by Gary Peterson
Weather professionals are calling hurricane Sandy an unprecedented storm. In terms of disasters, we will be in uncharted territory. Millions could be without their usual supplies of power, fuel, and food for many days. Many unanticipated things will likely happen. Civil disorder is a possibility.
While trying to meet the needs of dialysis patients in such a complex environment, problems and mistakes are to be expected. One of them, however, should not be the withholding of information from patients and the medical professionals trying to help them. While withholding some information about food and fuel may be necessary during disasters for security reasons, it should not be used as a blanket excuse that limits dialysis patients’ choices and -- conveniently in the end -- ensures patient hoarding and corporate profiteering during disasters.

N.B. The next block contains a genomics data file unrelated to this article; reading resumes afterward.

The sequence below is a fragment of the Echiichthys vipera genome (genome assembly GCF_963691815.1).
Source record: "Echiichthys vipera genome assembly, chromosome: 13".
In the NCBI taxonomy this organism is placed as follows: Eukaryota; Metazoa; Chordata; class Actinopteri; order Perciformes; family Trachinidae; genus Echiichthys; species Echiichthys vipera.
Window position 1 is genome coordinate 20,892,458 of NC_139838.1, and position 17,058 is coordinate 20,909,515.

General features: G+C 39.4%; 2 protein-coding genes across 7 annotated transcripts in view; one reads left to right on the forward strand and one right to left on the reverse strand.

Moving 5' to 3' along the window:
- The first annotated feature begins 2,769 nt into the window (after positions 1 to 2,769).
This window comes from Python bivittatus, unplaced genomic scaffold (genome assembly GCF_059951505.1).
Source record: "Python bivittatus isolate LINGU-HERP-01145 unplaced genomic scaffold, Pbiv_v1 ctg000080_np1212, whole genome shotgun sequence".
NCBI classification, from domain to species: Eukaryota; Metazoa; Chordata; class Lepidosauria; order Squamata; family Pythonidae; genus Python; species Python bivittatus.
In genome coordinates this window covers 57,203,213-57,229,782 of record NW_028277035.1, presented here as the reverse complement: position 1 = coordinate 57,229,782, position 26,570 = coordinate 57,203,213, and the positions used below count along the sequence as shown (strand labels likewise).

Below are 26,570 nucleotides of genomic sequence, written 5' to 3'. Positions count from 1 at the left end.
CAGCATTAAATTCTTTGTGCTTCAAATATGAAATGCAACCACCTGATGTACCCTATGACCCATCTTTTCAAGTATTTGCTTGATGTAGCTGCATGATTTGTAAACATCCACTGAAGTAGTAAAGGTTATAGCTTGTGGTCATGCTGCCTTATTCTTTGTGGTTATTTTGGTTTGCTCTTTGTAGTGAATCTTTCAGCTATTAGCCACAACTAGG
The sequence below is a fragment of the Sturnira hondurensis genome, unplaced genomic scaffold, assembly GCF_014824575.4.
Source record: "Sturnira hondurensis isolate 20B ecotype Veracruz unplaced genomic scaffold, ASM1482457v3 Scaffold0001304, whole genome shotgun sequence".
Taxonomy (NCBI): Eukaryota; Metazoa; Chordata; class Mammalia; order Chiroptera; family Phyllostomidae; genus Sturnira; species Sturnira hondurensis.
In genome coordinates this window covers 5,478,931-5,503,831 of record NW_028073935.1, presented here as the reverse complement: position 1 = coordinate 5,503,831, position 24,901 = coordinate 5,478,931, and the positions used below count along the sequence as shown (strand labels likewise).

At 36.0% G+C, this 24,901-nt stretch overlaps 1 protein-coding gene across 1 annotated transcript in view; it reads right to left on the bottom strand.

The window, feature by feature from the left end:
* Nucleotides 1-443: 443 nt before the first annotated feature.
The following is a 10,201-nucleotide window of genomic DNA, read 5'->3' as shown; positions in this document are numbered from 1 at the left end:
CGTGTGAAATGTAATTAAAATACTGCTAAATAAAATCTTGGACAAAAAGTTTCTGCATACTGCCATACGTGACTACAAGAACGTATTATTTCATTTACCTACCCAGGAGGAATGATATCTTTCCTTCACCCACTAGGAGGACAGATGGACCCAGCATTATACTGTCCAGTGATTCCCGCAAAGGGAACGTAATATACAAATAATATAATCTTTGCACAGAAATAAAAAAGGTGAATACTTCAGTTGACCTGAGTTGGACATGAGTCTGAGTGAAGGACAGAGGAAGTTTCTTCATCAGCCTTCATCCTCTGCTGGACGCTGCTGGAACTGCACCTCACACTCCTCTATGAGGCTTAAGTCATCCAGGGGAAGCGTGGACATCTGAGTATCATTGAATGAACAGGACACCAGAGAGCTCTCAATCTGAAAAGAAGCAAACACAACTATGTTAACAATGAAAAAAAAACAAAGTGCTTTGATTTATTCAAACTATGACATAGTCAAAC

During natural disasters, everyone seeks as much information as possible to either protect themselves and their families or to help others. This is not the time for KCER (web site) to withhold information and limit access to their conference calls. This is not the time for focusing on managing the positive and negative publicity about KCER, the largest dialysis providers, and their joint planning and activities.
For the benefit of the patients and to maximize the assistance from the medical community, KCER should open its daily conference calls to all interested parties, not on a “by invitation only” basis. (They began this practice during hurricane Issac two months ago after RenalWEB reported that patient tracking through CROWNWeb wasn't working.) KCER should also make information about dialysis clinic closures available to multiple nephrology news web sites, not just to one web site that has been maintained on a part-time basis.